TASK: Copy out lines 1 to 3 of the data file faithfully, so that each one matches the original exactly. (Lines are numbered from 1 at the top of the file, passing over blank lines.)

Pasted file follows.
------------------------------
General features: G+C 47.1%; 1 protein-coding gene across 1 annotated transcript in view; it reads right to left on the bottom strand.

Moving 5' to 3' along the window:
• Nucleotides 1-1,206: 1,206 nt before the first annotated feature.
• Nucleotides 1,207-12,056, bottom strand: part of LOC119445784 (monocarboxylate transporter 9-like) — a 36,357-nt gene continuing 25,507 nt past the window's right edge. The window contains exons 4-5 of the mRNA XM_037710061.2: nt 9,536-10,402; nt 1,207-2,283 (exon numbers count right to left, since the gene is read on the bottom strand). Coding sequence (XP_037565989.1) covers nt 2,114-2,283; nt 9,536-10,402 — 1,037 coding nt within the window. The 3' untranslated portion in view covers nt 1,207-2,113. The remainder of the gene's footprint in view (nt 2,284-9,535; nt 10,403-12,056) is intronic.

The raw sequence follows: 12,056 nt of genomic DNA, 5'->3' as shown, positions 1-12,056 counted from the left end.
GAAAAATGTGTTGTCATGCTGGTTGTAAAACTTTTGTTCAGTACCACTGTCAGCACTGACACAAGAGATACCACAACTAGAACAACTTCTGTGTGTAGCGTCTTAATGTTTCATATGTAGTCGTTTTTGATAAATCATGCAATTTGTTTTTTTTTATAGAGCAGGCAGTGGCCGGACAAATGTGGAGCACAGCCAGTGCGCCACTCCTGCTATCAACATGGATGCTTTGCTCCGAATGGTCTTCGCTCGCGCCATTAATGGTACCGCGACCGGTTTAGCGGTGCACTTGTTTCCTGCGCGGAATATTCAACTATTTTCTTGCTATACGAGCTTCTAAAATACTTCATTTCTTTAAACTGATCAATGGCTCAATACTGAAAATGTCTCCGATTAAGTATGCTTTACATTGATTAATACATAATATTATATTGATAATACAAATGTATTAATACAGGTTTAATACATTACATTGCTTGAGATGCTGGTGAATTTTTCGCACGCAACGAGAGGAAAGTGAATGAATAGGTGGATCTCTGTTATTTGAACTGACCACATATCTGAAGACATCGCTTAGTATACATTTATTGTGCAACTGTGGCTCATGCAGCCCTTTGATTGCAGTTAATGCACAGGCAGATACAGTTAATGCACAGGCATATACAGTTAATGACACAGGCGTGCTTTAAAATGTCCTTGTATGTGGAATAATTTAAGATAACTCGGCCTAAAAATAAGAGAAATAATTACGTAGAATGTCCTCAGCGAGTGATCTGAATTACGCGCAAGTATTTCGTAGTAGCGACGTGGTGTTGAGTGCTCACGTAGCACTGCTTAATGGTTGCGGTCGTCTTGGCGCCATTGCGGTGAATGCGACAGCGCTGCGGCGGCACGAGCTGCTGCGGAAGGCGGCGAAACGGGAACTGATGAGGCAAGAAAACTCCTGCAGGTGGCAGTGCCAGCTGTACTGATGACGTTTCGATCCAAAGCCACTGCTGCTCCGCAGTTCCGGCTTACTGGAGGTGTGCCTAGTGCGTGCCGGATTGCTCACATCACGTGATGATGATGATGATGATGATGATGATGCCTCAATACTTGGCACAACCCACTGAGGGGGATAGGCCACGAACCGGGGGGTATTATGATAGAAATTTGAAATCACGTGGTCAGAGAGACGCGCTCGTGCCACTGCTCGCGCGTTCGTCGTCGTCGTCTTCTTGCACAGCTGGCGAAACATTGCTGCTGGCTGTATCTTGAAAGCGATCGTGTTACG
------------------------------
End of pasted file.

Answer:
General features: G+C 47.1%; 1 protein-coding gene across 1 annotated transcript in view; it reads right to left on the bottom strand.

Moving 5' to 3' along the window:
• Nucleotides 1-1,206: 1,206 nt before the first annotated feature.